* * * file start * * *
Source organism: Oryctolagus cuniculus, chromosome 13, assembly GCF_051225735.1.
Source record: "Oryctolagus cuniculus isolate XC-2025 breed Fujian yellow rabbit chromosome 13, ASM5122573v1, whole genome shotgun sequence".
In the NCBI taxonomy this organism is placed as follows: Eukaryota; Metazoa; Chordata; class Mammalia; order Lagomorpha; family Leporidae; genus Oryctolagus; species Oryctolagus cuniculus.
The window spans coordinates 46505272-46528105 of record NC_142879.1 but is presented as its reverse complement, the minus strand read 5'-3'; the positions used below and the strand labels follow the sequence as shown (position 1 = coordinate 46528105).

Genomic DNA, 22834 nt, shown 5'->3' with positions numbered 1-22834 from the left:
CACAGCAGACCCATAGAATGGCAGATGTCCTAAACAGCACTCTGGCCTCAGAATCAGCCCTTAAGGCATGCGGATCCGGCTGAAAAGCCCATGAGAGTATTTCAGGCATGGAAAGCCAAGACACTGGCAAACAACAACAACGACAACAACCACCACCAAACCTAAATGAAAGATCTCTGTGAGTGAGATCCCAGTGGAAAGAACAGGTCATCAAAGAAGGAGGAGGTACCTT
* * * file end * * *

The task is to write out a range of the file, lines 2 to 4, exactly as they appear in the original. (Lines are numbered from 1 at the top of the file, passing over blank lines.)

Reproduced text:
Source record: "Oryctolagus cuniculus isolate XC-2025 breed Fujian yellow rabbit chromosome 13, ASM5122573v1, whole genome shotgun sequence".
In the NCBI taxonomy this organism is placed as follows: Eukaryota; Metazoa; Chordata; class Mammalia; order Lagomorpha; family Leporidae; genus Oryctolagus; species Oryctolagus cuniculus.
The window spans coordinates 46505272-46528105 of record NC_142879.1 but is presented as its reverse complement, the minus strand read 5'-3'; the positions used below and the strand labels follow the sequence as shown (position 1 = coordinate 46528105).